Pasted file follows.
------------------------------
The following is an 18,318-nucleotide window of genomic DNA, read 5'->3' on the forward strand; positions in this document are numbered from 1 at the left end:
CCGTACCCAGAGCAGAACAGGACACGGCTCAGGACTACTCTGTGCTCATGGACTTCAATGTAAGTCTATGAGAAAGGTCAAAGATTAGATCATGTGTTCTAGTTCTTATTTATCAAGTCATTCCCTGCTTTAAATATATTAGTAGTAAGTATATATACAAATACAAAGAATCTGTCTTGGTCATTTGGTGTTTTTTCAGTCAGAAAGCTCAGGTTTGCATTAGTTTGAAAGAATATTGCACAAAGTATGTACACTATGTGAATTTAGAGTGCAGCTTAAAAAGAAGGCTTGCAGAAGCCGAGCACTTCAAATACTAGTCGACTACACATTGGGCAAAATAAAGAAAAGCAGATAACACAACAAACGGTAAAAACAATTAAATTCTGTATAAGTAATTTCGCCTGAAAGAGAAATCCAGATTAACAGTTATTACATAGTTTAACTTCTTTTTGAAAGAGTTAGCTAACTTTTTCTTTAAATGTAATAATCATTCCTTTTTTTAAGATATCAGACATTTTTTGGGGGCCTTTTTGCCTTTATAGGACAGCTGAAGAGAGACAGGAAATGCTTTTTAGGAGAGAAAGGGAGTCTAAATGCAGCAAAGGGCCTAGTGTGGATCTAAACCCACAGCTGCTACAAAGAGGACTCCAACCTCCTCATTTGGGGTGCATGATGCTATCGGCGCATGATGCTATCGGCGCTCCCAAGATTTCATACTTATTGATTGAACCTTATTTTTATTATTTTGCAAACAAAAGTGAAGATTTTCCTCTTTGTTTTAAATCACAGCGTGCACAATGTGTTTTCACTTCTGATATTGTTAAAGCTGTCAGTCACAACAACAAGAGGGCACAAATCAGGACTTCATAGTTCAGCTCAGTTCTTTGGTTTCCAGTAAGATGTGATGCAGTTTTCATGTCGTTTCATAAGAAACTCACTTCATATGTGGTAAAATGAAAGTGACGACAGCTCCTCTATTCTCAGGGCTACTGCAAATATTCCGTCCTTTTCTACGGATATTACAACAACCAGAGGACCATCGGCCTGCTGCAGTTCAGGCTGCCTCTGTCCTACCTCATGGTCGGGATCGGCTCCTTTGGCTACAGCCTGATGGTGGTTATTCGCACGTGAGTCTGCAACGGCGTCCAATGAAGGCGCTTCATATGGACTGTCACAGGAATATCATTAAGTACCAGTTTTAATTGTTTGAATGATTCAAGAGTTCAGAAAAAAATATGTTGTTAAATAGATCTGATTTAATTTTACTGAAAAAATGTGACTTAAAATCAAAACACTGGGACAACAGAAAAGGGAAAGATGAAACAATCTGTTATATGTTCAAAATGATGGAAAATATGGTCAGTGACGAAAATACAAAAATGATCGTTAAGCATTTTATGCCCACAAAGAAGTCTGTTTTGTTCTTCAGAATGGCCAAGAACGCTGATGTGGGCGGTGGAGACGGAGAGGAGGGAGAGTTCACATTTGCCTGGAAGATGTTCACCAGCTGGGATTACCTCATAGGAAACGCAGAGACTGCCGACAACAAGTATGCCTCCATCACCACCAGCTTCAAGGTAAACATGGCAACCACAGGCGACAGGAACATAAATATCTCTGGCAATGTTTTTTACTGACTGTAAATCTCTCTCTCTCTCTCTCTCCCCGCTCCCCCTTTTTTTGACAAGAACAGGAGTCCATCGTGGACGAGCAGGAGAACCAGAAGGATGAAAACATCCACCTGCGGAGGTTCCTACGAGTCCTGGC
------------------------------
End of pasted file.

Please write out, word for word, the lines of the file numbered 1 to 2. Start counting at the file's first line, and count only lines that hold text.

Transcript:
The following is an 18,318-nucleotide window of genomic DNA, read 5'->3' on the forward strand; positions in this document are numbered from 1 at the left end:
CCGTACCCAGAGCAGAACAGGACACGGCTCAGGACTACTCTGTGCTCATGGACTTCAATGTAAGTCTATGAGAAAGGTCAAAGATTAGATCATGTGTTCTAGTTCTTATTTATCAAGTCATTCCCTGCTTTAAATATATTAGTAGTAAGTATATATACAAATACAAAGAATCTGTCTTGGTCATTTGGTGTTTTTTCAGTCAGAAAGCTCAGGTTTGCATTAGTTTGAAAGAATATTGCACAAAGTATGTACACTATGTGAATTTAGAGTGCAGCTTAAAAAGAAGGCTTGCAGAAGCCGAGCACTTCAAATACTAGTCGACTACACATTGGGCAAAATAAAGAAAAGCAGATAACACAACAAACGGTAAAAACAATTAAATTCTGTATAAGTAATTTCGCCTGAAAGAGAAATCCAGATTAACAGTTATTACATAGTTTAACTTCTTTTTGAAAGAGTTAGCTAACTTTTTCTTTAAATGTAATAATCATTCCTTTTTTTAAGATATCAGACATTTTTTGGGGGCCTTTTTGCCTTTATAGGACAGCTGAAGAGAGACAGGAAATGCTTTTTAGGAGAGAAAGGGAGTCTAAATGCAGCAAAGGGCCTAGTGTGGATCTAAACCCACAGCTGCTACAAAGAGGACTCCAACCTCCTCATTTGGGGTGCATGATGCTATCGGCGCATGATGCTATCGGCGCTCCCAAGATTTCATACTTATTGATTGAACCTTATTTTTATTATTTTGCAAACAAAAGTGAAGATTTTCCTCTTTGTTTTAAATCACAGCGTGCACAATGTGTTTTCACTTCTGATATTGTTAAAGCTGTCAGTCACAACAACAAGAGGGCACAAATCAGGACTTCATAGTTCAGCTCAGTTCTTTGGTTTCCAGTAAGATGTGATGCAGTTTTCATGTCGTTTCATAAGAAACTCACTTCATATGTGGTAAAATGAAAGTGACGACAGCTCCTCTATTCTCAGGGCTACTGCAAATATTCCGTCCTTTTCTACGGATATTACAACAACCAGAGGACCATCGGCCTGCTGCAGTTCAGGCTGCCTCTGTCCTACCTCATGGTCGGGATCGGCTCCTTTGGCTACAGCCTGATGGTGGTTATTCGCACGTGAGTCTGCAACGGCGTCCAATGAAGGCGCTTCATATGGACTGTCACAGGAATATCATTAAGTACCAGTTTTAATTGTTTGAATGATTCAAGAGTTCAGAAAAAAATATGTTGTTAAATAGATCTGATTTAATTTTACTGAAAAAATGTGACTTAAAATCAAAACACTGGGACAACAGAAAAGGGAAAGATGAAACAATCTGTTATATGTTCAAAATGATGGAAAATATGGTCAGTGACGAAAATACAAAAATGATCGTTAAGCATTTTATGCCCACAAAGAAGTCTGTTTTGTTCTTCAGAATGGCCAAGAACGCTGATGTGGGCGGTGGAGACGGAGAGGAGGGAGAGTTCACATTTGCCTGGAAGATGTTCACCAGCTGGGATTACCTCATAGGAAACGCAGAGACTGCCGACAACAAGTATGCCTCCATCACCACCAGCTTCAAGGTAAACATGGCAACCACAGGCGACAGGAACATAAATATCTCTGGCAATGTTTTTTACTGACTGTAAATCTCTCTCTCTCTCTCTCTCCCCGCTCCCCCTTTTTTTGACAAGAACAGGAGTCCATCGTGGACGAGCAGGAGAACCAGAAGGATGAAAACATCCACCTGCGGAGGTTCCTACGAGTCCTGGC